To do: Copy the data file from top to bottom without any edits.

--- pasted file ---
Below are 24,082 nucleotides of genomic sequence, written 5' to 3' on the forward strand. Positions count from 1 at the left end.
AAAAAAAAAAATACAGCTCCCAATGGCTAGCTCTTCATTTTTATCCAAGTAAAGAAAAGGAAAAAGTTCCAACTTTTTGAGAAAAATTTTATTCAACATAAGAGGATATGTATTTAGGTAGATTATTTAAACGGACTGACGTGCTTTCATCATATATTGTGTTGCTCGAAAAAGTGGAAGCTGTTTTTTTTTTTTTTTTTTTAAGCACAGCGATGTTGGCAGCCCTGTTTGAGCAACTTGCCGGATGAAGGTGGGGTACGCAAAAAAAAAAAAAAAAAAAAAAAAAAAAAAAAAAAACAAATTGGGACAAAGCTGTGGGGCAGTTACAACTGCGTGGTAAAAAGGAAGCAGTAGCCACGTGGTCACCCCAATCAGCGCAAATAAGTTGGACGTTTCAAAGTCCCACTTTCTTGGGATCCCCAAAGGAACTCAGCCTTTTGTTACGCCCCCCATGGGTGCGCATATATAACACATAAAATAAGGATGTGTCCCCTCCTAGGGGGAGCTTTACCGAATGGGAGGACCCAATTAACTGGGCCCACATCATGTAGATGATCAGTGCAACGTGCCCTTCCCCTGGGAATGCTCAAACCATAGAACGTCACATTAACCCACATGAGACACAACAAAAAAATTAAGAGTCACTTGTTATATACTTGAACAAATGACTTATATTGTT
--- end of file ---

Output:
Below are 24,082 nucleotides of genomic sequence, written 5' to 3' on the forward strand. Positions count from 1 at the left end.
AAAAAAAAAAATACAGCTCCCAATGGCTAGCTCTTCATTTTTATCCAAGTAAAGAAAAGGAAAAAGTTCCAACTTTTTGAGAAAAATTTTATTCAACATAAGAGGATATGTATTTAGGTAGATTATTTAAACGGACTGACGTGCTTTCATCATATATTGTGTTGCTCGAAAAAGTGGAAGCTGTTTTTTTTTTTTTTTTTTTAAGCACAGCGATGTTGGCAGCCCTGTTTGAGCAACTTGCCGGATGAAGGTGGGGTACGCAAAAAAAAAAAAAAAAAAAAAAAAAAAAAAAAAAAACAAATTGGGACAAAGCTGTGGGGCAGTTACAACTGCGTGGTAAAAAGGAAGCAGTAGCCACGTGGTCACCCCAATCAGCGCAAATAAGTTGGACGTTTCAAAGTCCCACTTTCTTGGGATCCCCAAAGGAACTCAGCCTTTTGTTACGCCCCCCATGGGTGCGCATATATAACACATAAAATAAGGATGTGTCCCCTCCTAGGGGGAGCTTTACCGAATGGGAGGACCCAATTAACTGGGCCCACATCATGTAGATGATCAGTGCAACGTGCCCTTCCCCTGGGAATGCTCAAACCATAGAACGTCACATTAACCCACATGAGACACAACAAAAAAATTAAGAGTCACTTGTTATATACTTGAACAAATGACTTATATTGTT